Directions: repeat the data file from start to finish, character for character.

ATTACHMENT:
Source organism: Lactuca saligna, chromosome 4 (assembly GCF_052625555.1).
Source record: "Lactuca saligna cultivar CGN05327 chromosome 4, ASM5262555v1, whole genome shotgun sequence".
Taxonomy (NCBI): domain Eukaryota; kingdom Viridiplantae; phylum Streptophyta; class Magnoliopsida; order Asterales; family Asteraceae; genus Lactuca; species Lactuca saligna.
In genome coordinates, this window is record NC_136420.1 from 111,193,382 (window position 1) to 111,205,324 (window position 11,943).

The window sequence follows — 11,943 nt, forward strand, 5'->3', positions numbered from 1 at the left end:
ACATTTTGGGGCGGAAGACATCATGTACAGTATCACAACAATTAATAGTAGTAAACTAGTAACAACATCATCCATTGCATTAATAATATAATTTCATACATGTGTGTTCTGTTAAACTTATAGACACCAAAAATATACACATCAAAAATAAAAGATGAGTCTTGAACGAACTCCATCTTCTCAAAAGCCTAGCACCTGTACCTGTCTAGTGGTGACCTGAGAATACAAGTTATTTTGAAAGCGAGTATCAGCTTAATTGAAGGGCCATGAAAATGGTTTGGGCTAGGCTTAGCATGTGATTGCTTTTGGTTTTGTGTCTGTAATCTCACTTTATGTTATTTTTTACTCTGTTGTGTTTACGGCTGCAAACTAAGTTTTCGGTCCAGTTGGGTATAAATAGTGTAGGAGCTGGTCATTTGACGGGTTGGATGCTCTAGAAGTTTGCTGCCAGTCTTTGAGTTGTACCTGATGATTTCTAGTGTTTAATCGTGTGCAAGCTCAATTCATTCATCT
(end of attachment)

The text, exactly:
Source organism: Lactuca saligna, chromosome 4 (assembly GCF_052625555.1).
Source record: "Lactuca saligna cultivar CGN05327 chromosome 4, ASM5262555v1, whole genome shotgun sequence".
Taxonomy (NCBI): domain Eukaryota; kingdom Viridiplantae; phylum Streptophyta; class Magnoliopsida; order Asterales; family Asteraceae; genus Lactuca; species Lactuca saligna.
In genome coordinates, this window is record NC_136420.1 from 111,193,382 (window position 1) to 111,205,324 (window position 11,943).

The window sequence follows — 11,943 nt, forward strand, 5'->3', positions numbered from 1 at the left end:
ACATTTTGGGGCGGAAGACATCATGTACAGTATCACAACAATTAATAGTAGTAAACTAGTAACAACATCATCCATTGCATTAATAATATAATTTCATACATGTGTGTTCTGTTAAACTTATAGACACCAAAAATATACACATCAAAAATAAAAGATGAGTCTTGAACGAACTCCATCTTCTCAAAAGCCTAGCACCTGTACCTGTCTAGTGGTGACCTGAGAATACAAGTTATTTTGAAAGCGAGTATCAGCTTAATTGAAGGGCCATGAAAATGGTTTGGGCTAGGCTTAGCATGTGATTGCTTTTGGTTTTGTGTCTGTAATCTCACTTTATGTTATTTTTTACTCTGTTGTGTTTACGGCTGCAAACTAAGTTTTCGGTCCAGTTGGGTATAAATAGTGTAGGAGCTGGTCATTTGACGGGTTGGATGCTCTAGAAGTTTGCTGCCAGTCTTTGAGTTGTACCTGATGATTTCTAGTGTTTAATCGTGTGCAAGCTCAATTCATTCATCT